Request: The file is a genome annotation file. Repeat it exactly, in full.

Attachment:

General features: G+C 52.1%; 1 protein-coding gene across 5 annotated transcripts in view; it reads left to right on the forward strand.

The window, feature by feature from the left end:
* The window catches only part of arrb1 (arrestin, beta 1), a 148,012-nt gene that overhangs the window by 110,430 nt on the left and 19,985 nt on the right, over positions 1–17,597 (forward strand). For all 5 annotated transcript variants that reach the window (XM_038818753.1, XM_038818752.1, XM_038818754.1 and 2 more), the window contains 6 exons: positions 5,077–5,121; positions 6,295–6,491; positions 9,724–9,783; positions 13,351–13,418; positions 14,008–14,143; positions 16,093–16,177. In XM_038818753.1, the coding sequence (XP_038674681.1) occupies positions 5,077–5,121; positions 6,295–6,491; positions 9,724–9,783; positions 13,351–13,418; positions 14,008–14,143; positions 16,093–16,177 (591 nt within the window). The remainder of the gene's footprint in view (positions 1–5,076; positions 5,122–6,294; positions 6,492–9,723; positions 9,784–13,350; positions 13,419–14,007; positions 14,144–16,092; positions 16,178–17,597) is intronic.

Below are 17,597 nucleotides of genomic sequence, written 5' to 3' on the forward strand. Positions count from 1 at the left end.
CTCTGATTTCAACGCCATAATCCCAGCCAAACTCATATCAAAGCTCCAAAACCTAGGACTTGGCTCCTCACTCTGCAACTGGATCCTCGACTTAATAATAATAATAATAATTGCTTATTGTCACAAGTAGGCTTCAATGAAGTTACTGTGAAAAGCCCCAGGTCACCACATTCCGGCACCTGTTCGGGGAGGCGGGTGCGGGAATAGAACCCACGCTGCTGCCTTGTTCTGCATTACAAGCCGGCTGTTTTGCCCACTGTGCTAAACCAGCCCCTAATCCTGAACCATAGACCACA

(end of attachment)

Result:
General features: G+C 52.1%; 1 protein-coding gene across 5 annotated transcripts in view; it reads left to right on the forward strand.

The window, feature by feature from the left end:
* The window catches only part of arrb1 (arrestin, beta 1), a 148,012-nt gene that overhangs the window by 110,430 nt on the left and 19,985 nt on the right, over positions 1–17,597 (forward strand). For all 5 annotated transcript variants that reach the window (XM_038818753.1, XM_038818752.1, XM_038818754.1 and 2 more), the window contains 6 exons: positions 5,077–5,121; positions 6,295–6,491; positions 9,724–9,783; positions 13,351–13,418; positions 14,008–14,143; positions 16,093–16,177. In XM_038818753.1, the coding sequence (XP_038674681.1) occupies positions 5,077–5,121; positions 6,295–6,491; positions 9,724–9,783; positions 13,351–13,418; positions 14,008–14,143; positions 16,093–16,177 (591 nt within the window). The remainder of the gene's footprint in view (positions 1–5,076; positions 5,122–6,294; positions 6,492–9,723; positions 9,784–13,350; positions 13,419–14,007; positions 14,144–16,092; positions 16,178–17,597) is intronic.

Below are 17,597 nucleotides of genomic sequence, written 5' to 3' on the forward strand. Positions count from 1 at the left end.
CTCTGATTTCAACGCCATAATCCCAGCCAAACTCATATCAAAGCTCCAAAACCTAGGACTTGGCTCCTCACTCTGCAACTGGATCCTCGACTTAATAATAATAATAATAATTGCTTATTGTCACAAGTAGGCTTCAATGAAGTTACTGTGAAAAGCCCCAGGTCACCACATTCCGGCACCTGTTCGGGGAGGCGGGTGCGGGAATAGAACCCACGCTGCTGCCTTGTTCTGCATTACAAGCCGGCTGTTTTGCCCACTGTGCTAAACCAGCCCCTAATCCTGAACCATAGACCACA